Monday, February 28

Remembering M.L.K.

"It may be true that the law cannot make a man love me, but it can stop him from lynching me, and I think that's pretty important."
Martin Luther King Jr.
January 15, 1929 – April 4, 1968

Here are two of our favorite examples of his writing. The 'Letter From a Birmingham Jail' of April 16, 1963 can give us a good sense of the man and his vision. His 'I Have a Dream' speech is even more uplifting and tragic for what we know was to come.

It is hard to have something original to say about MLK. He is an icon and his legacy is not in doubt. It would be impossible to forget the man who walked point in the battle to make America see itself clearly ... and to reform so that it wouldn't have to turn away in shame.

This July 2004 article from the Macon Telegraph, 'Civil Rights Act of 1964 paved way for prosperity' points out an oft ignored part of his legacy. The whole thing is certainly worth reading but we will try and find the hightlights.
Today, the Civil Rights Act and its equally sweeping companion piece, the 1965 Voting Rights Act, are credited with improving the lives of blacks: by ending Jim Crow - laws and customs that separated the races - and by spurring the election of thousands of black officeholders across the Old Confederacy.

But as bitterly as white Southerners fought these encroachments on their "way of life," the federal laws freed them, too.

"It liberated the South to make money," says Ferrell Guillory, director of UNC Chapel Hill's Program on Southern Politics, Media and Public Life. "So long as we held ourselves to a segregationist system, we held ourselves chained to an old economy."

Removing the stigma of racism that had long isolated - and impoverished - the South led to a Sun Belt boom that drew high-paying employers, major-league sports teams and northern transplants by the millions.
Since 1978, the South has led the nation in job growth, accounting for four of every 10 new jobs. The region's population has jumped by more than 20 million since 1978 - a growth rate of 30 percent, nearly double the rest of the country.

The civil rights laws "made the South wealthy - black and white," says King biographer Taylor Branch. "It opened up middle-class jobs that had been walled off to black people. And it freed even many whites who were entangled in fear and worried that they couldn't have a business meeting with a Northern company because a black person might be sitting in the room."

Southern merchants looking for a way to serve blacks without losing white customers found one, says Rep. John Lewis, D-Ga.: "They were able to do it as a group and say, `It's the law.'"

Today's Charlotte - an international banking center - could not exist in a still-segregated South, says Juan Williams, author of "Eyes on the Prize: America's Civil Rights Years, 1954-1965."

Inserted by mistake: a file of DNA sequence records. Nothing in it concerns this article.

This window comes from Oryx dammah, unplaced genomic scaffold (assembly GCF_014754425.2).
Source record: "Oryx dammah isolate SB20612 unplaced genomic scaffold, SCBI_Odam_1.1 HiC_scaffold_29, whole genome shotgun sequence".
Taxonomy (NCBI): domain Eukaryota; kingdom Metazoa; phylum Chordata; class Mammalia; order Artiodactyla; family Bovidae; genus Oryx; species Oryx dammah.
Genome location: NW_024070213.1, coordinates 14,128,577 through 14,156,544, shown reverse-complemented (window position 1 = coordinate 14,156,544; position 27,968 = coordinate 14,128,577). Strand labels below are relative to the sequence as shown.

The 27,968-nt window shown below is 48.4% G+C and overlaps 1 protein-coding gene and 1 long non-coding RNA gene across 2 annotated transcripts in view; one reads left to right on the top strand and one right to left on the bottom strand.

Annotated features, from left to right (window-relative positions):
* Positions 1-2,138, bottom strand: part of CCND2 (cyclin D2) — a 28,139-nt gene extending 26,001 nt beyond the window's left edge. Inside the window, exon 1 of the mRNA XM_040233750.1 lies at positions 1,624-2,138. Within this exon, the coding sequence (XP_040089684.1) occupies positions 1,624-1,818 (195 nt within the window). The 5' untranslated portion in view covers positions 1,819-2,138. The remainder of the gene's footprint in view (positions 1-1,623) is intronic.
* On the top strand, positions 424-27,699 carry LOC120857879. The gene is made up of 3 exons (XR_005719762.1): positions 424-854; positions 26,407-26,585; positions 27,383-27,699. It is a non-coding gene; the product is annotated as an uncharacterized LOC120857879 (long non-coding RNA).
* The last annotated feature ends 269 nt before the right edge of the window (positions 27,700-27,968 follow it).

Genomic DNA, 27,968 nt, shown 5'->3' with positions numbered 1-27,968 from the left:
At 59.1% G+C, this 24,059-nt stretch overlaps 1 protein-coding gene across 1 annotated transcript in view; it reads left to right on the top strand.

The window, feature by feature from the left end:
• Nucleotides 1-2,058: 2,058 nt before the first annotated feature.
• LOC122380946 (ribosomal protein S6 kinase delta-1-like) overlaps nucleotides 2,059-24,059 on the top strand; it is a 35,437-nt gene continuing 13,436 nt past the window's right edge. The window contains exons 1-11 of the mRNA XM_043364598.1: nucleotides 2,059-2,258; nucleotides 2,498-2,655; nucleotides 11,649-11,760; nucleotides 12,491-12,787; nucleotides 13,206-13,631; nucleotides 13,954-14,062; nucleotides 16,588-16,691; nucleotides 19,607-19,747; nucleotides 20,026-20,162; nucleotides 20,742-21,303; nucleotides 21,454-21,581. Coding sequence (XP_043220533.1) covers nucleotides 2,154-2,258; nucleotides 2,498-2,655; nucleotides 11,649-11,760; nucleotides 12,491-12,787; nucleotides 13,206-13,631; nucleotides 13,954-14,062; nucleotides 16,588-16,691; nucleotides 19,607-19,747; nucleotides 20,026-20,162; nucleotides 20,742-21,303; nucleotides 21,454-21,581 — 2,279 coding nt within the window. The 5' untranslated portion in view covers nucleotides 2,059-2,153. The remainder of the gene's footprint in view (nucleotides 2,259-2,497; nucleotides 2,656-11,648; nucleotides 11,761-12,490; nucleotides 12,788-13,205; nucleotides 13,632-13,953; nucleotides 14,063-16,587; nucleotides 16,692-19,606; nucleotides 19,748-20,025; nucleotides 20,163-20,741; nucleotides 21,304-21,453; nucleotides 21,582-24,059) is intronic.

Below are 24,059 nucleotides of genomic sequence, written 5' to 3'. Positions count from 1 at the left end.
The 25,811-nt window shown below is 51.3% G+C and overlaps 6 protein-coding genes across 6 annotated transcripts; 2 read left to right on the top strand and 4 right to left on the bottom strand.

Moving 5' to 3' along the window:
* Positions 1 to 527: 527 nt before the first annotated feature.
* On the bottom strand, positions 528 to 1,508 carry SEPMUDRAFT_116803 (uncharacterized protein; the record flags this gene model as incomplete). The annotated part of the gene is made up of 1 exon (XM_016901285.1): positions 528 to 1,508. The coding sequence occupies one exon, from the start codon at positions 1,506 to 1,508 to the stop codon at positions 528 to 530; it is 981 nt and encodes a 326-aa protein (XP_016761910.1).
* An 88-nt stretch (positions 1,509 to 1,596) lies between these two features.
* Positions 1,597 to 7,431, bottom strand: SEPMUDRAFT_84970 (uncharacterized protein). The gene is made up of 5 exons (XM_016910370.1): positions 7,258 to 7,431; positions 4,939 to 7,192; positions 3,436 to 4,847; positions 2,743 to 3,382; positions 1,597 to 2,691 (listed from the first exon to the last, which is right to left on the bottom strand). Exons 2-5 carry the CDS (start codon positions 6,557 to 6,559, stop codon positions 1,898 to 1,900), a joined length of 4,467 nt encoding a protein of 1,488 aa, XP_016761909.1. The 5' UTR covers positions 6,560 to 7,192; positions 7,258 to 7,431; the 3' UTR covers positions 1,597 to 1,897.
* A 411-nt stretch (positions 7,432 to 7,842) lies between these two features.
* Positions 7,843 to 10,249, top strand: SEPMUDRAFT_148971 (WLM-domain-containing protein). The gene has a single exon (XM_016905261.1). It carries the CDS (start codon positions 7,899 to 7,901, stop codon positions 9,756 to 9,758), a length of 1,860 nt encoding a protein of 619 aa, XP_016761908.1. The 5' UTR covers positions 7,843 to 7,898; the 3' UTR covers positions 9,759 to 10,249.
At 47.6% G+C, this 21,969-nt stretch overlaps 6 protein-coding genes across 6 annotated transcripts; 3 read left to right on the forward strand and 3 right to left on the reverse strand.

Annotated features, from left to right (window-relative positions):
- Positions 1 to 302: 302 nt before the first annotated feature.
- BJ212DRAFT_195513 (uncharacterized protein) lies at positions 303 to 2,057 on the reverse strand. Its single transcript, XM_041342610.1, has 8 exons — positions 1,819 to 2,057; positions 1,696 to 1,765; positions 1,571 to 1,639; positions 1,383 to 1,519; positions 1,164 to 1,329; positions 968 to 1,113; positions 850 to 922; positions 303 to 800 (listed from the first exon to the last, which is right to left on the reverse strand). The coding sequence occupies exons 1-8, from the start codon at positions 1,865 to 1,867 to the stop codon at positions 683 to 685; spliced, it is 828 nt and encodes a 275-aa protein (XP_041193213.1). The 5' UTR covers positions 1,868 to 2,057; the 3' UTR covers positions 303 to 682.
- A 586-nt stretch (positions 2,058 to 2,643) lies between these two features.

"That's not possible if people in New York and London and Tokyo say, `Charlotte - that's some strange place beset by political instability. We can't be comfortable doing business in an area ...with all that discrimination and all those protests and sit-ins and riots,'" he says.
But in the years leading up to the 1960s, when segregation was still the norm in the South, the region lagged in job creation and in the quality and pay of the jobs it did have.

MDC, a Chapel Hill think tank, described the workers of the pre-civil rights South this way: "Mill hands and farmhands, clerks in the dry-goods stores and hardworking folks wearing straw hats. Only an elite few went off to college and then practiced law, managed companies or engaged in commerce in the world beyond."

The status of blacks was even lower. When the Civil Rights Act passed in 1964, only about one of every four black adults had a high school diploma. Today, eight in 10 do.

In 1966, 41.8 percent of blacks lived in poverty. By 2002, that had been cut almost in half, to 23.9 percent.
In 1965, only about 100 blacks held public office in the whole country. By 1989, that had climbed to 7,200 - including more than 4,800 in the South.
The article points out that Kennedy's death gave Johnson the influence he needed to get the bills through the Congress and Senate. However, MLK was at the very core of the moral force behind the Civil Rights and Voting Rights Acts - and these economic facts are just another wonderful part of his legacy.

an economic morality?

It is tragic how seldom we can count on men to do the right thing and value the freedom of others. The eventual practice of a 'national morality', beyond rhetoric, in political life is an inescapable part of human development.

It is therefore reassuring that economic necessity and the institutions needed for mass prosperity require respect for human rights. Ultimately, it is only a self interested and deceptive ruling class that can make mass failure seem somehow desirable to all of its victims.

One view of the ante-bellum South holds that the origins of the Civil War were economic. Northern traders and industry certainly profited from slavery after the invention of the cotton gin. However, the North had long before abandoned slavery and quickly determined that the long term interests of the Union were harmed by it.